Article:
4. Patrik Berglund, C, 7.5 B
Acquired: 1st Round, 25th Overall, 2006
Forward Patrik Berglund was St. Louis’ second first round choice in the 2006 draft, and provides the Blues with another offensive talent waiting in the wings. Berglund is blessed with a sturdy 6’4 frame, which in addition to his crafty stickhandling, enables him to bull his way past defenders en route to the goal. This gives him the tools to become a power forward one day in the NHL, but he is sometimes guilty of not backchecking as hard as he should and his play can be inconsistent.
The 2005-06 season was a strong campaign for the young Swedish center. He lit it up in the Swedish under-20 league with 17 goals and 29 points in 27 games, and also appeared in 21 games with the senior Vasteras team, scoring three goals. In six games with the national team at the World Junior Championship, Berglund continued his fine play and recorded four goals. If Berglund builds upon his 2005-06 season with another strong year in Sweden, he’ll be in good position, though Berglund himself has acknowledged it could be a few years yet before he decides to come over to North America.
5. Timofei Shishkanov, LW, 7.5 D
Acquired: trade with Nashville, 2006
A right-shooting left winger, Timofei Shishkanov moved from the Nashville prospect list to No. 5 in the Blues organization after being swapped for Mike Sillinger. The Moscow, Russia native is the highest-ranked prospect with NHL experience, as he has suited up for 24 big league games. Twenty-two of those contests came with the Blues after he was traded, and they saw Shishkanov score three goals and five points. He spent the rest of the 2005-06 campaign in the American Hockey League with Milwaukee and Peoria, totaling 17 goals and 17 assists in 58 games played.
Shishkanov bases his offensive game around his quick skating stride. His game is tailored to the “new” NHL, which favors speed and skill, so it was expected that the Blues would give him plenty of opportunity to succeed this upcoming season. At 23 years old, it seemed to be the time for Shishkanov to have a breakout season and fulfill the potential that made him the 33rd overall pick in the 2001 NHL Draft, but the winger recently decided to play the 2006-07 season in Russia.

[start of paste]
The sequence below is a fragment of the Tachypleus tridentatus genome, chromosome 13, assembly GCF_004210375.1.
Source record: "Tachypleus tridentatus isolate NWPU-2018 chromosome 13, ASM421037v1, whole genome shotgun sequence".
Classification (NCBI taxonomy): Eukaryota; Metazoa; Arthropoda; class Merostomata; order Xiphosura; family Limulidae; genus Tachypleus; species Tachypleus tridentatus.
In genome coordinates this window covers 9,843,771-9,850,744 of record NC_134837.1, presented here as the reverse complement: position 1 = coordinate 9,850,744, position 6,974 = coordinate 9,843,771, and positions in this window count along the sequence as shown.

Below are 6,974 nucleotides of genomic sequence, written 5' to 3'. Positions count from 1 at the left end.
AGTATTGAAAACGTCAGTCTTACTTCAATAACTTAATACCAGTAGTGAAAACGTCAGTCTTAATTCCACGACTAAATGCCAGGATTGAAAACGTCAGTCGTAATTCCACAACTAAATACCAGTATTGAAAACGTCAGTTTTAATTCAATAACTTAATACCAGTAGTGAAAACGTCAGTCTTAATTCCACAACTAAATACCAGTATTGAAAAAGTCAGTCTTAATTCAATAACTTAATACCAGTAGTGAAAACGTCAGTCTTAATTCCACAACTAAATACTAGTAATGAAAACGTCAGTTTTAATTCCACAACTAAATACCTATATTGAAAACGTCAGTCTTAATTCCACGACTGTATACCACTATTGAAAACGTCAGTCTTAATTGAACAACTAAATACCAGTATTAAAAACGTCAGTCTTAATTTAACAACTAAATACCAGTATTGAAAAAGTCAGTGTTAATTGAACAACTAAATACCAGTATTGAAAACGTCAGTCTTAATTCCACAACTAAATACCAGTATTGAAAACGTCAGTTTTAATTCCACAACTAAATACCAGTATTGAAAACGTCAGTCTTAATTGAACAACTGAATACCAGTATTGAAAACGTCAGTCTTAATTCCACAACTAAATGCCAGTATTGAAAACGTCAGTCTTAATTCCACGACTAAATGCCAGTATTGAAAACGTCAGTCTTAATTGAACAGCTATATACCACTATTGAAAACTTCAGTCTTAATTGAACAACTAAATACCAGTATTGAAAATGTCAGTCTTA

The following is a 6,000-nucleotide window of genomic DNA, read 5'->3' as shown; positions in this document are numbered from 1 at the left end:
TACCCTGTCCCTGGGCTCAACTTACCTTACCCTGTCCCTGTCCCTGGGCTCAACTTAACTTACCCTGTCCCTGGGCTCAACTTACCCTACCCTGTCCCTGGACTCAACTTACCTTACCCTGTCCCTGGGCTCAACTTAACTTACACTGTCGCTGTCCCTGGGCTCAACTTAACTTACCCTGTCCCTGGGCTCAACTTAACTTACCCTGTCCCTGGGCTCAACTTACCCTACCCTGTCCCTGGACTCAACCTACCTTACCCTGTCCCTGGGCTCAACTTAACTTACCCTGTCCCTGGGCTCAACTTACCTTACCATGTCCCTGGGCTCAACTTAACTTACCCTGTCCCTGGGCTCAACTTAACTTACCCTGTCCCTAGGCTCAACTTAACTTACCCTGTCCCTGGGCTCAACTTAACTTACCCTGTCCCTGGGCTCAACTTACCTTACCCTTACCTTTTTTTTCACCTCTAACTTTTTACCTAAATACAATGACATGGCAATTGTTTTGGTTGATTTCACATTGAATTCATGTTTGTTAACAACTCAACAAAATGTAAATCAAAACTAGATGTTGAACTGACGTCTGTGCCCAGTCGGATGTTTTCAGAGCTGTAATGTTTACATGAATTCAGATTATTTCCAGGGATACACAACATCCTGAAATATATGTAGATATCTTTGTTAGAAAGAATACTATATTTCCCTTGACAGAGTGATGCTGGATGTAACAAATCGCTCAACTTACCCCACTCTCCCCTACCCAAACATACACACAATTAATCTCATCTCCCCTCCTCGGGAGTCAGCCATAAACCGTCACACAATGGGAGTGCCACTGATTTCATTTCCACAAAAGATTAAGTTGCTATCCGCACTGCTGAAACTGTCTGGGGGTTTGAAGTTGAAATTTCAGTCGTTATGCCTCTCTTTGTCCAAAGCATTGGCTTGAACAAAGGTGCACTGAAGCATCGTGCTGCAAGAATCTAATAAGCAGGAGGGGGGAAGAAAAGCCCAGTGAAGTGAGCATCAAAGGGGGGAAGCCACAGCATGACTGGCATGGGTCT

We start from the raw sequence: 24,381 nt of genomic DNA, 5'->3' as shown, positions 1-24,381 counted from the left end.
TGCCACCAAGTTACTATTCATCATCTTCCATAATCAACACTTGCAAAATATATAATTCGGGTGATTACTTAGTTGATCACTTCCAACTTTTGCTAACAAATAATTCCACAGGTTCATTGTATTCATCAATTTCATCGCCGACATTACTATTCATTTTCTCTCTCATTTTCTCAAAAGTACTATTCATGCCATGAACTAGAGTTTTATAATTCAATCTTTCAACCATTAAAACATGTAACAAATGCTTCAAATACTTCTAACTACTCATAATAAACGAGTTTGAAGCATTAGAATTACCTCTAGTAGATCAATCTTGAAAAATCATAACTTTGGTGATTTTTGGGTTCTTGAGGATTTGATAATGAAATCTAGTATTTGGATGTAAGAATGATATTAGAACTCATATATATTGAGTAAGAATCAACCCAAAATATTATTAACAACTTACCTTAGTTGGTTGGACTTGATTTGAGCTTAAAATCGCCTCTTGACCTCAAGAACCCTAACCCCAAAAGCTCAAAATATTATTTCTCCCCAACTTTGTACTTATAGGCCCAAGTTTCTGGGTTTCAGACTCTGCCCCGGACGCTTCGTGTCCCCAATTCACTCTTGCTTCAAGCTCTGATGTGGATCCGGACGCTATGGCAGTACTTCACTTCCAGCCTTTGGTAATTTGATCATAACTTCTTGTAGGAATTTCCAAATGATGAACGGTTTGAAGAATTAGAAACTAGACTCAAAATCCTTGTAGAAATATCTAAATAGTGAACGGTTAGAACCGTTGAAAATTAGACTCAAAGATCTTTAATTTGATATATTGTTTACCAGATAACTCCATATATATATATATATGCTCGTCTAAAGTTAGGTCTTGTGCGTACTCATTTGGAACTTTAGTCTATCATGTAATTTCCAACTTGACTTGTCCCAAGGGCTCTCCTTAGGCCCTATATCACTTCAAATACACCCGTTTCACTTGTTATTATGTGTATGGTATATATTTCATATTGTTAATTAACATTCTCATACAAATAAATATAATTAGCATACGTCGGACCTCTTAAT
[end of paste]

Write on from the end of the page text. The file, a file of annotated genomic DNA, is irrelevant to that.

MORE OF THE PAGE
6. Scott Jackson, D, 7.0 C
Acquired: 2nd Round, 37th Overall, 2005
Until Johnson arrived on the scene, Scott Jackson was St. Louis’ top ranked defensive prospect. He is a big blue-liner at 6’4, 200 pounds. He has the ability to play tough and physical, but sometimes doesn’t throw as many hits as someone of his stature would be expected to. Jackson has put up decent offensive numbers in his seasons with Seattle of the WHL, a byproduct of his good passing skills and heavy shot from the point, though his skating could use improvement. Generally, Jackson plays a reasonably sound and simple game in his own end.
The 2005-06 season saw the defenseman again with the Thunderbirds. His 57 games in Seattle saw decent production, with 26 points, but his defensive and physical game needs to improve before he gets a look at the NHL level. The 2006-07 year will be Jackson’s junior finale, after which he will probably move to the AHL to continue his progression.
7. Jason Bacashihua, G, 6.5 C
Acquired: trade with Dallas, 2004
Due to the numerous injuries sustained by Blues goaltenders over the course of the 2005-06 season, the 23-year-old Bacashihua was given an opportunity to prove himself in the NHL in the latter part of the year. He performed adequately in the Blues’ cage, with a 3.23 GAA, and a respectable .899 save percentage, despite what a 4-10-1 record may suggest. In addition to his debut NHL appearance, the stopper appeared in 15 AHL games with Peoria, posting an impressive 9-4 record to go along with his 2.63 GAA and .903 save percentage.
Bacashihua is a natural talent at the position, boasting very rapid reflexes, and is very agile around the crease. He has been reputed as a clutch goalie throughout his pro career in the AHL, but the drawback has been the tendency to let in weak goals in less important games. His consistency needs to improve before he becomes an NHL regular. With the Blues free-agent signing of Manny Legace, at appears as though Bacashihua will battle with Curtis Sanford for the back-up job when training camp starts in September. Sanford has a little more experience and put up slightly better numbers, however Bacashihua is three years younger and possesses more upside, so a strong camp could earn him a spot on the roster to start the season.